Monument located on the south side of Union Avenue, approximately 0.1 mile west of Grant Avenue. Also, a marker designating the assault of 22 May 1863, located on Graveyard Road at the midway point between Union Avenue and Confederate Avenue. This unit was attached to Brig. Gen. Joseph A. Mower's 2d Brigade of Brig. Gen. James M. Tuttle's 3d Division, Maj. Genl's William T. Sherman's and Frederick Steele's XV Army Corps, and commanded by Col. George W. Robbins. [Refer to pages 504, 548 and 550, Volume 5 of the WPA Monumentation Survey Books.]
The 8th Wisconsin , nicknamed "The Eagle Brigade," went to war with an eagle as a mascot. Originally captured by the son of the chief of the Lake Flambeau Tribe of Chippewa Indians on the headwaters of the Chippewa River during the summer of 1861, the young bird was traded for a bushel of corn to a man named Daniel McCann, who then took the 2-month-old eagle to Eau Claire, Wisconsin. A civilian, S. M. Jeffers, purchased the eagle for $2.50, and presented it to Company C of the newly-formed 8th Wisconsin Infantry. James McGinnis was the first of six proud bearers, carrying the eagle on his perch to the left of the colors.
The 8th, with other regiments, disembarked at Hamburg, Mississippi, in quest of Gen. Beauregard's Army and formed a line of battle at Farmington, Mississippi on 9 May 1862. The eagle flew for the first time over the battle at Farmington, with Corinth, Iuka, and then Vicksburg following. McGinnis became ill and Thomas J. Hill, from Eau Claire, was given the task of carrying the eagle. Later, when Hill was appointed to a regimental position, the job fell to David McClane from Menomonie, Wisconsin, on 18 August 1862.
Soon after the Battle of Corinth, someone in the regiment cropped the tail and wing feathers of the bird to prevent his flying away. McClane became disgusted with the treatment inflicted upon the eagle, and resigned his post on 1 November 1862, passing the duty to Edward Homaston of Eau Claire. Homaston, reared in the Green Mountains of Vermont, had watched the flights of eagles daily, and took to the eagle (now nicknamed "Old Abe") with a natural instinct. The friendship between man and bird became very strong as they thoroughly understood each other.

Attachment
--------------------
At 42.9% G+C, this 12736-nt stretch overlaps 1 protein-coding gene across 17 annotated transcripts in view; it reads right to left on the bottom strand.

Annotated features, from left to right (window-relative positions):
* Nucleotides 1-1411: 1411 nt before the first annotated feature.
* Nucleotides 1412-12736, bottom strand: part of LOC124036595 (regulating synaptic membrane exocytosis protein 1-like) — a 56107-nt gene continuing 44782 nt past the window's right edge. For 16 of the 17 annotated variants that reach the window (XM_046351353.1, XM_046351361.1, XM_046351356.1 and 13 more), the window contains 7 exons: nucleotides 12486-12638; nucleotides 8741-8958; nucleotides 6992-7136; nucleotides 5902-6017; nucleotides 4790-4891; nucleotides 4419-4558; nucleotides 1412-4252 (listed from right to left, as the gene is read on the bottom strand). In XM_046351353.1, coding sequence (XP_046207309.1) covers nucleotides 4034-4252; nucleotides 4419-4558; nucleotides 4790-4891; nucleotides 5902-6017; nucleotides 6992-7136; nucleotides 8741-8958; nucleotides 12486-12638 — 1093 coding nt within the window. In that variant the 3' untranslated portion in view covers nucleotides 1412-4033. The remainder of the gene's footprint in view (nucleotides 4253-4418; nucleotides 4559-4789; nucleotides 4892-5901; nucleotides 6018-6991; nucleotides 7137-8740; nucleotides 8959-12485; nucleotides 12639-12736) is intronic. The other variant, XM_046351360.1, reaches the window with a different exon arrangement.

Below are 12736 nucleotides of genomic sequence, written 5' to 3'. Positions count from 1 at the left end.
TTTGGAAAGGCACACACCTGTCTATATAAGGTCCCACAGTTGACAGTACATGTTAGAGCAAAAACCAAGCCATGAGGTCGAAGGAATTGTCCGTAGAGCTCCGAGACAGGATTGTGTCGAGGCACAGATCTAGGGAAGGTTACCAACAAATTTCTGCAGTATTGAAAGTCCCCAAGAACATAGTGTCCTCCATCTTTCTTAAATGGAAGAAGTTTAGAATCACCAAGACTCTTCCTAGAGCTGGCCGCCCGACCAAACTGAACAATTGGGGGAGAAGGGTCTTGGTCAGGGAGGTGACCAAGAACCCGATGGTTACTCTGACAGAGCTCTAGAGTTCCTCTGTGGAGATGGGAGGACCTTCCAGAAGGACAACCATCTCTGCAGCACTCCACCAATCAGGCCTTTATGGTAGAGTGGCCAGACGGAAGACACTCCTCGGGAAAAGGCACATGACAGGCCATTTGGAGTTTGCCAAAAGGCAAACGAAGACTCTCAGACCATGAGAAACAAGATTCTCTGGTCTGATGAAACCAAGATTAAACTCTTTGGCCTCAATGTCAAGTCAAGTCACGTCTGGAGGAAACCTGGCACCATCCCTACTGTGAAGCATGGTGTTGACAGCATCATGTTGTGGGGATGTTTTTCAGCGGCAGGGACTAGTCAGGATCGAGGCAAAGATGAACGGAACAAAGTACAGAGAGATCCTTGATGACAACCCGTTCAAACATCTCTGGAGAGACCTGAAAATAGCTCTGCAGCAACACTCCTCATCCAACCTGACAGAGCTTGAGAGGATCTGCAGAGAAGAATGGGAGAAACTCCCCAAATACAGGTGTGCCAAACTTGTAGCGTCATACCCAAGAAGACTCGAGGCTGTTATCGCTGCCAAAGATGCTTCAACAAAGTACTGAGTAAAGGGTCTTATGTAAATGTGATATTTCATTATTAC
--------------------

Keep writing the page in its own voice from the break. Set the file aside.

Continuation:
On 26 June 1864, after 3 years of war, a remnant of Company C carrying "Old Abe" arrived at Eau Claire for a well-earned rest. Two months later the eagle returned to battle, his last conflict occurring on 18 August 1864, at Tallahatchie River, near Abbeville, Mississippi. "Old Abe" was the hero of 25 battles and as many skirmishes. Twenty-six members of Company C, 8th Wisconsin, were mustered out, and bearing "Old Abe," arrived at Madison, Wisconsin, on 22 September, where he was presented to Governor Lewis and given permanent quarters in the State Capitol.
Old Abe became a nationally known celebrity, and appreared at the 1876 Centennial Exposition in Philadelphia and the 1880 Grand Army of the Republic National Convention. In 1881 a small fire broke out in he the basement of the Wisconsin Capitol, and Old Abe would eventually die from inhaling too much smoke. Less than a year later, a taxidermied Old Abe was placed on display in the Rotunda of the Wisconsin State Capitol, but a fire in 1904 would not just destroy the remains of Old Abe, but the entire Capitol building as well.
Since 1915 a replica of Old Abe has presided over the Wisconsin State Assembly Chamber in the Capitol Building. Here at Vicksburg, Old Abe sits rightfully at the top of the Wisconsin State Monument.
The curent 101st Airborne Division of the US Army honors Old Abe with his depiction on their official insignia. The 101st Division was founded in Wisconsin after World War I, and chose Olde Abe for their path to honor his legacy and the Civil War traditions of the state.
Last updated: January 27, 2018